Notre Dame quarterback Everett Golson had an uneven Saturday night in the Irish's 31-15 victory over Syracuse.
On the one hand, he threw for a career-high 362 yards and four TDs, and at one point completed 25 consecutive passes -- one shy of the FBS record. In addition, he guided the Irish (4-0) to another 30-point outing; the last time Notre Dame had scored at least 30 points in each of its first four games was in 1943, when the Irish won the national title.
Then again, Golson -- who had been turnover-free this season -- threw two interceptions and also lost two fumbles. Notre Dame committed five turnovers overall, and the Irish allowed Syracuse to stay in the game, though the Orange never really challenged for the lead after the first quarter. One of Golson's picks was returned for a TD by Syracuse free safety Durell Eskridge.
Golson finished 32-of-39 (82.1 completion percentage), setting a career-high in completions; the 39 attempts were three off his career high, which was set in a 29-26 overtime win over Pitt in 2012. He attempted 40 passes in the Irish's most recent game, Sept. 13 against Purdue.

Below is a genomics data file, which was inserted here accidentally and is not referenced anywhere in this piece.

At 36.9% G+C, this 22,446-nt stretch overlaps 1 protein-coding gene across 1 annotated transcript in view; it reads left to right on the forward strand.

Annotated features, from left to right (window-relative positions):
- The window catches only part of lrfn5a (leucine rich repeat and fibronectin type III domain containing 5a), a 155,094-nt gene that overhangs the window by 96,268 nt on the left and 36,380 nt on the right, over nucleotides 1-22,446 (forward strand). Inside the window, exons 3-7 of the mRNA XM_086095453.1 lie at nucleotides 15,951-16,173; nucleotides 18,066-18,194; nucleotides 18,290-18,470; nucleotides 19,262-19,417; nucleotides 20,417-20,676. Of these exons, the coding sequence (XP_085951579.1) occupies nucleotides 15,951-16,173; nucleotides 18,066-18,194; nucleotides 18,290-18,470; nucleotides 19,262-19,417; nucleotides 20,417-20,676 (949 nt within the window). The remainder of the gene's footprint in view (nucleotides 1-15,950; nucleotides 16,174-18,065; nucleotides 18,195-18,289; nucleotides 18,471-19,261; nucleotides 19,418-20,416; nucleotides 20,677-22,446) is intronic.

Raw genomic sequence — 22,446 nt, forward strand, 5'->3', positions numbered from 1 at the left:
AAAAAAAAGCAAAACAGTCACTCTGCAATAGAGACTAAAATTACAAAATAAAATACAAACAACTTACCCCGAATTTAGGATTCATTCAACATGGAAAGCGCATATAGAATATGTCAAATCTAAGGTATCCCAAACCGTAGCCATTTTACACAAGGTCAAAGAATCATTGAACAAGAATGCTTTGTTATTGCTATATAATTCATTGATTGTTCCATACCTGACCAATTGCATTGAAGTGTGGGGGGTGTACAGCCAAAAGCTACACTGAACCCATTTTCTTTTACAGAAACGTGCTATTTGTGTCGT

His completions streak started early in the second quarter and ended midway through the fourth quarter. Two of his TD passes came during the streak.
Two Irish wide receivers also set career highs. Sophomore Will Fuller had six catches for a career-high 119 yards; he also had two TD receptions. And sophomore Corey Robinson -- the son of NBA Hall-of- Famer David Robinson -- had career highs in receptions (eight) and yards (91); he had one TD catch.
Next week, the competition ramps up for the Irish, who had beaten Rice, Michigan and Purdue before dispatching Syracuse. The Irish play host to Stanford next week; the Cardinal (3-1) has allowed 26 total points.
The FBS record for consecutive completions in a game is 26, by East Carolina's Dominique Davis in 2011 against Navy. Davis hit all 26 of his first-half attempts, breaking the single-game consecutive completions mark of 23 held by Tennessee's Tee Martin in 1998 and tied by California's Aaron Rodgers in 2004.